His observations may not be politically correct but »« Bishop Chukwuma

One pernicious aspect, you may see a stranger

I posted a short excerpt from The Collected Tweets of Someone Very Angry About Something on Facebook, and people couldn’t even figure out what it was supposed to mean, so I thought I’d crowd-source it another way.

One pernicious aspect of identity politics favored by social justice warriors is it tends to subvert any concern with the horrors of poverty

Something about a tricycle is it?

Comments

  1. Stacy says

    I think it means, “Pay attention to MEEEEE, I’m ever so much cleverer and more serious than those people over there (no, don’t look! pay no attention to them) with more successful blogs.”

  2. Rational Feminist says

    Right, because we never talk about classism, access, and wealth disparity. Mostly, this is naively ridiculous self-serving attention seeking behavior.

  3. Anathema says

    It could mean:
    “People who say that they care about social justice never talk about how terrible poverty is. Because they talk about every social justice issue other than poverty, people generally forget just how awful poverty is.”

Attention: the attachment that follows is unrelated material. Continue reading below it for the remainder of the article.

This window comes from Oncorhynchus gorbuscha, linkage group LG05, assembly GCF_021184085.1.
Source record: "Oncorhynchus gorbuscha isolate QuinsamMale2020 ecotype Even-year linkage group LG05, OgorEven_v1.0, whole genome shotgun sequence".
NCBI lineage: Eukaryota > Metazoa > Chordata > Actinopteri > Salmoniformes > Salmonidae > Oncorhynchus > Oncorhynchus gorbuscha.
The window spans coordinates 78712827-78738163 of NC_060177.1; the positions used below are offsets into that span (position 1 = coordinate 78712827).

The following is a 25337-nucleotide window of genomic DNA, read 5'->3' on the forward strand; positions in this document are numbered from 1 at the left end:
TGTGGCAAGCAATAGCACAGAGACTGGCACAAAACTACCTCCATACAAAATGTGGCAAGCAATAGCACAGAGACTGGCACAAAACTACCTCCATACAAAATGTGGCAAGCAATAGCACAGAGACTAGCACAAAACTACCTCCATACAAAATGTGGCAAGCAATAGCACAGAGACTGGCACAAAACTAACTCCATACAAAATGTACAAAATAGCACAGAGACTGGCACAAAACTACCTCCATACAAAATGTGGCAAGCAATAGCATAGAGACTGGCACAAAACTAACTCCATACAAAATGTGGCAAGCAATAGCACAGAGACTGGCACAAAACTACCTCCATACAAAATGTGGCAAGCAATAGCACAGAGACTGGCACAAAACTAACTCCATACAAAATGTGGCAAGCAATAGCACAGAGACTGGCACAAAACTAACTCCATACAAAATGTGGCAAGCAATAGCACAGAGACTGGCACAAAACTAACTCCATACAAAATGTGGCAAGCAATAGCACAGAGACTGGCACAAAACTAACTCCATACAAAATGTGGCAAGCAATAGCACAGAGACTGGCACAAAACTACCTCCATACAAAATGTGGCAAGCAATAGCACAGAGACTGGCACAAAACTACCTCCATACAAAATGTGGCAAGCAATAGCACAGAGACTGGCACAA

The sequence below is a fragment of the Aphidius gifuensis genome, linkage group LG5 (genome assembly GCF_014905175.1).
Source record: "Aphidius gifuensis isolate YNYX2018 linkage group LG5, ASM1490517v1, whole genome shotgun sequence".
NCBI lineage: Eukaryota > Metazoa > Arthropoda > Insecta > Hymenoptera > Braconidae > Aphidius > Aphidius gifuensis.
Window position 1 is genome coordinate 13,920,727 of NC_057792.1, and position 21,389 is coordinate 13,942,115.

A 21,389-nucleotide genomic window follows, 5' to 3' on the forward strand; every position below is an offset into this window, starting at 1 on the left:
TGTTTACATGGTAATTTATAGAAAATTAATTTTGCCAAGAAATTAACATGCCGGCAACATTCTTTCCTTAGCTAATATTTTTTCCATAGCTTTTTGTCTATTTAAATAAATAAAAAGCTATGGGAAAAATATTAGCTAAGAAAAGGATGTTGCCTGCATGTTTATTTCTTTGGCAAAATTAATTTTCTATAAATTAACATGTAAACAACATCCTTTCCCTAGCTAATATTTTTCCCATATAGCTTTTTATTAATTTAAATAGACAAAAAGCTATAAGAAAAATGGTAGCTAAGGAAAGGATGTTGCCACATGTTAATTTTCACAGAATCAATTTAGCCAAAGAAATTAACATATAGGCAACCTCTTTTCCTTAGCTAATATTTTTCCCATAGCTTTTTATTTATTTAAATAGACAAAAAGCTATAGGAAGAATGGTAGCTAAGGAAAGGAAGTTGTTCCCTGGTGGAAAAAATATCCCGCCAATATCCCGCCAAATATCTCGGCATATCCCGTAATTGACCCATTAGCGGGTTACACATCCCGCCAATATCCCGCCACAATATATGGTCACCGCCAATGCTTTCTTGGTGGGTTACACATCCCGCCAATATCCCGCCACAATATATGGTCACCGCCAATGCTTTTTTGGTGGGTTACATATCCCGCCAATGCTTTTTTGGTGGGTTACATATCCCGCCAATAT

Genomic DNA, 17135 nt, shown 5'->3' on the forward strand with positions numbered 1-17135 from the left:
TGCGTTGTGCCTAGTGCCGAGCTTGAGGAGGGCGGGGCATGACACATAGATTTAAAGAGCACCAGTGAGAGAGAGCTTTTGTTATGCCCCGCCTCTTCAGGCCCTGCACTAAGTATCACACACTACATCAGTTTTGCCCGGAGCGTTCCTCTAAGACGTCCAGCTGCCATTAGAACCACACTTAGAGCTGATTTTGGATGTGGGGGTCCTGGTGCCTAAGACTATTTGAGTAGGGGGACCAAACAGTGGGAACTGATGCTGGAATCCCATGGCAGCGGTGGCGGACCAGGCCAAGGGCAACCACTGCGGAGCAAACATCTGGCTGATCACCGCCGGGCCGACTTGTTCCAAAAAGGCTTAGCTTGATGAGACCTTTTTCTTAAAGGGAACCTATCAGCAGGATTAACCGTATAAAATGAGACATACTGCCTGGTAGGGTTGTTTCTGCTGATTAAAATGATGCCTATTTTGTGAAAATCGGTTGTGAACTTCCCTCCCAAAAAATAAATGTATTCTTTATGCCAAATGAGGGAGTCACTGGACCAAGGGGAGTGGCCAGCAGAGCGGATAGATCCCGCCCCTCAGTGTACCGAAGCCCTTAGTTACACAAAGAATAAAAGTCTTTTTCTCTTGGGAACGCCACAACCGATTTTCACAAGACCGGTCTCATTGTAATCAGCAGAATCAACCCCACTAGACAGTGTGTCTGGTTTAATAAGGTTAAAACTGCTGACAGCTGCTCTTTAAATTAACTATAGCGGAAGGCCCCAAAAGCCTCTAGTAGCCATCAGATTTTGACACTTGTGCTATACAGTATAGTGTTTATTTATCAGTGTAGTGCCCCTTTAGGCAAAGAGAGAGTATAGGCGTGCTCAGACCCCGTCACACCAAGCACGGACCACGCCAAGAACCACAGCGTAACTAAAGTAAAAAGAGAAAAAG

Or it could mean:
    “People who care about social justice are annoying. So whenever they complain about something, other people decide that it can’t really be all that bad. Therefore, by frequently complaining about the horrors of poverty, people who care about social justice lead other people to dismiss the horrors of poverty.”

  4. says

    I’m reading that as meaning that identity politics conflates disadvantages that are brought about by economic status with disadvantages brought about by being part of a minority group. Which is silly if that’s what this person is trying to say since one of the disadvantages of being in an underprivileged group is being more likely to be poor.

  5. medivh says

    Errr, is it trying to say something about “in poverty” not being an identity, so SJWs who, in the twit’s eyes, focus on identities miss bringing social justice to those in poverty? That’s about the only way I can connect the tweet to reality at all, and even then it misses quite badly. I mean, it’s at least wrong rather than not even wrong.

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